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Tennis Players Are Getting Their First Servings Of Sabermetrics

Britain's Andy Murray plays a return to Canada's Milos Raonic during their singles ATP World Tour tennis finals match Tuesday at the O2 arena in London. i

Britain's Andy Murray plays a return to Canada's Milos Raonic during their singles ATP World Tour tennis finals match Tuesday at the O2 arena in London. Tim Ireland/AP hide caption

toggle caption Tim Ireland/AP
Britain's Andy Murray plays a return to Canada's Milos Raonic during their singles ATP World Tour tennis finals match Tuesday at the O2 arena in London.

Britain's Andy Murray plays a return to Canada's Milos Raonic during their singles ATP World Tour tennis finals match Tuesday at the O2 arena in London.

Tim Ireland/AP

Move over Billy Beane — baseball isn't the only sport that's buddying up to Big Data.

Tennis pros — often driven by their coaches — increasingly are turning to data recorders from the likes of IBM, SAP and other tech firms that track the distance players run, where they hit important serves and all sorts of other metrics.

Essentially, these data sets can help players pinpoint certain patterns or preferred strategies of opponents, as well as predictable tendencies in their own game that they may want to avoid. And you can bet that numerous figures are being scrutinized closely during this week's ATP World Tour Finals in London — the last event of the season, where distinguished names like Roger Federer, Novak Djokovic and Andy Murray are duking it out on court.

Supporters of this approach say numbers can be the difference between winning and losing a match — and also can help a pro making the leap from good to great to elite in the rankings. Some even argue that if a player isn't already incorporating significant statistical analysis into his training regimen, he is operating with a notable handicap.

"I firmly believe that all players will enjoy a greater percentage of success once they tap into it," says Craig O'Shannessy, the Aussie founder of the website Brain Game Tennis and a leading advocate of the analytics movement in the sport. "Within five years' time, tennis will become completely caught up to the analytics revolution. That wave will have crashed."

Indeed, James Blake, a former No. 4 player in the world, has wondered how his career might have played out differently had he been able to access the amount of analytical data available in the sport today.

The 34-year-old self-admitted stat geek (he spent two years at Harvard as an economics major and more recently took up the hobby of playing cash poker) retired last year after an impressive career that included winning the 2005 ATP Comeback Player of the Year Award after breaking his neck the season prior.

He was also a three-time Grand Slam quarterfinalist, though he never collected one of tennis's annual crown jewels, a major singles title. Could data have become his secret weapon?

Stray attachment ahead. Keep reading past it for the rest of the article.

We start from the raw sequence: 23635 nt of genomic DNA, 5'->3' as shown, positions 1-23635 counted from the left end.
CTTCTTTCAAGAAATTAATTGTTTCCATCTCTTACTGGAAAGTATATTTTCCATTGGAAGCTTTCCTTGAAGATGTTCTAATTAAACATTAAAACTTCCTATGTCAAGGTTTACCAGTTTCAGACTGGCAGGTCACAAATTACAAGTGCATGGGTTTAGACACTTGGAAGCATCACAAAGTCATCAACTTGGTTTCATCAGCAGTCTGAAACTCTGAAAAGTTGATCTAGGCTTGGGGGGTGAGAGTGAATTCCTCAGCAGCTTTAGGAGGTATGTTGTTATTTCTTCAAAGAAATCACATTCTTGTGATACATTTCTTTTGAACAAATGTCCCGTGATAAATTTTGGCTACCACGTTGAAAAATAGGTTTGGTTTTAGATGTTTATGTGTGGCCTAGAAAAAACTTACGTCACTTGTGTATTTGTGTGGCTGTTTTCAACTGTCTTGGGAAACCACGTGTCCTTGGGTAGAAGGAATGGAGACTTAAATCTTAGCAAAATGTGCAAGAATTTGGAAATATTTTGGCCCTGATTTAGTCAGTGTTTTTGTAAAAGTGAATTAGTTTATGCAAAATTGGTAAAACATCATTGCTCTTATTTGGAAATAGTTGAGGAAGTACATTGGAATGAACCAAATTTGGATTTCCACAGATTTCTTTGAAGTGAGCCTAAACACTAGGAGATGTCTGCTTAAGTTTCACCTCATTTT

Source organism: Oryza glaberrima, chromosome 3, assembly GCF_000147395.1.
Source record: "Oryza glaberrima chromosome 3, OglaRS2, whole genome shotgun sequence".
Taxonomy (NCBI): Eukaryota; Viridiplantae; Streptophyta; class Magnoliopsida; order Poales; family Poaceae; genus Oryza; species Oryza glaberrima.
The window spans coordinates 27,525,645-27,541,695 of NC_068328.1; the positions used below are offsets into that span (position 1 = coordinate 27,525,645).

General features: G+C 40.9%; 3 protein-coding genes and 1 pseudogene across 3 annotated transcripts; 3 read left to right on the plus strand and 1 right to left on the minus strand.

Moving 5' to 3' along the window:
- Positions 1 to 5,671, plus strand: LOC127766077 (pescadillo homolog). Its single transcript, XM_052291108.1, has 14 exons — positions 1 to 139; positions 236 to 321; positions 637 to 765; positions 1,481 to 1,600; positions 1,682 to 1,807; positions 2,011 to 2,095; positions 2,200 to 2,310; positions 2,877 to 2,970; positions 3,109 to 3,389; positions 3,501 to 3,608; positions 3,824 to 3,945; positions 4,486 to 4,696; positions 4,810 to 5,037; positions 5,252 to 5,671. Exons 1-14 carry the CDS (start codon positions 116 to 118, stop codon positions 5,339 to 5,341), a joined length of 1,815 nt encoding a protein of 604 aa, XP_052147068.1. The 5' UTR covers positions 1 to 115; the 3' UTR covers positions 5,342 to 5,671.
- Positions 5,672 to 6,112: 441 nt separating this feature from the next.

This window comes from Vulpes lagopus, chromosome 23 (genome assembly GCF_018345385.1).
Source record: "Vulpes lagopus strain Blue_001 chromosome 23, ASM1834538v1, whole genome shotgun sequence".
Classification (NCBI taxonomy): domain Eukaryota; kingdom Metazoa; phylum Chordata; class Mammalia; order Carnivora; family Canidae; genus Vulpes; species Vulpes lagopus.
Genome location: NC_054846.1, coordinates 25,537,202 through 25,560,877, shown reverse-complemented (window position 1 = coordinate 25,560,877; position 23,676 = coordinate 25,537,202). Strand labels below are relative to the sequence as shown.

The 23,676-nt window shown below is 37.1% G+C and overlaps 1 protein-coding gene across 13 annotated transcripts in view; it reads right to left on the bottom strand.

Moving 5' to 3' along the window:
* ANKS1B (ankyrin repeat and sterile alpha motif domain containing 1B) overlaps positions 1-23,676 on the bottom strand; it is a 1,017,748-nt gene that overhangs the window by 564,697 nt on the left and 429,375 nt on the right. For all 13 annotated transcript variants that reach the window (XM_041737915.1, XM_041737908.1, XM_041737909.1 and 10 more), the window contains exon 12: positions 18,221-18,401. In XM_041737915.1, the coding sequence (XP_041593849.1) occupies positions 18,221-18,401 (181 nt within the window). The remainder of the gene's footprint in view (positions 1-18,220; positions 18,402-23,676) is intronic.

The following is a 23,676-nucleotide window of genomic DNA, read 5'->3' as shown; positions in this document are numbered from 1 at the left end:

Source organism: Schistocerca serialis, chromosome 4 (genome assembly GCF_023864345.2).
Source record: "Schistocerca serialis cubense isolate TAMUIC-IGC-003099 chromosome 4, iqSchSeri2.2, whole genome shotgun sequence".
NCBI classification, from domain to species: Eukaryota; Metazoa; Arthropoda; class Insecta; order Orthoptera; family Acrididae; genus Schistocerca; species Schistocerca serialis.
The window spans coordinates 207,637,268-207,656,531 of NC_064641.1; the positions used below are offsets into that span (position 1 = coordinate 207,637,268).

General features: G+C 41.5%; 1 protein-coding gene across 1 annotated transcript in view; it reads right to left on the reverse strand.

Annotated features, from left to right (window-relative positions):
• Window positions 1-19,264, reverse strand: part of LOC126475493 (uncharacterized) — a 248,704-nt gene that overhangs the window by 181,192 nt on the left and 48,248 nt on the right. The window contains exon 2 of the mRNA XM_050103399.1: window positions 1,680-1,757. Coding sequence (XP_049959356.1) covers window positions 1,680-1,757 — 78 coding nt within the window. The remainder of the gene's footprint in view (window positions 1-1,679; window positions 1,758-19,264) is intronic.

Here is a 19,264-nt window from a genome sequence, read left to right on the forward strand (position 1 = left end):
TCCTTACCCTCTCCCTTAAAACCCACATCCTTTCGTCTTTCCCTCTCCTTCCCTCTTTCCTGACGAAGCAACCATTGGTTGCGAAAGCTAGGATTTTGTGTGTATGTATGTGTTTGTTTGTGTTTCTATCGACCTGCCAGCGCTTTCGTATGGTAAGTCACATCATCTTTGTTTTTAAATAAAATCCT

"I wonder if it actually would have been a huge benefit to me, or [whether] I would have thought about it too much," Blake says. "I really can't say for sure, but I think the more knowledge you have, the better chance you have."

Advanced data-driven rumblings in tennis date back to 2002, when Hawk-Eye — a line-review officiating system that uses data-capturing cameras, 3-D positioning technology and virtual reality software, among other technical tools — rolled out to determine whether a ball bounced in or out of the court. Within five seconds of a ball's landing, the system displays the outcome of a bounce simultaneously to players, the umpire and fans — and, on average, helps get 30 percent of calls overturned, according to the company's website.

It also saves "statistical stories relevant to the match in hand," though many players have only started using this information to help perfect their game in recent years. Since its debut, though, the volume of statistical knowledge at the sport's disposal has increased dramatically.

But not everyone from the sport's old guard is sold on this numbers-centric approach. Former world No. 1 player Andy Roddick argues that talent and strategy on the court — not a digital breakdown of every move — is the ultimate indicator for success.

"I don't think [it's] in the analytics or numbers; I never really bought in too much to that," the 2003 U.S. Open winner said.

During his heyday Roddick used to look at just two stats that told him "the story" of all his matches: his first-serve percentage, and break points won.

"You can play a great match, and if you go 0-for-8 on break points, you're going to be on the wrong side of it," he says.

Even O'Shannessy can't point to a single player currently on tour who is employing a coach specifically dedicated to analyzing and interpreting all this data. But based on what's happening with the level of research in all of the other major sports, he doesn't see it too far off in the future. On top of that, he notes, some players may just be tight-lipped about their scouting techniques in the interim.

"They should be somewhat secretive with what they're doing in this area," says O'Shannessy.

Blake, who was a runner-up to Federer in the 2006 ATP World Tour Finals — then known as the Tennis Masters Cup and sometimes thought of as the fifth major of the season — will never know whether analytics could have gotten him over the top.

"I think it would have made me a lot more studious, because scouting reports were pretty basic," he says. "With the ability to really see all the ground strokes, the pace that they're going, where they're going — now it becomes possible to really have that analytical, Moneyball effect."

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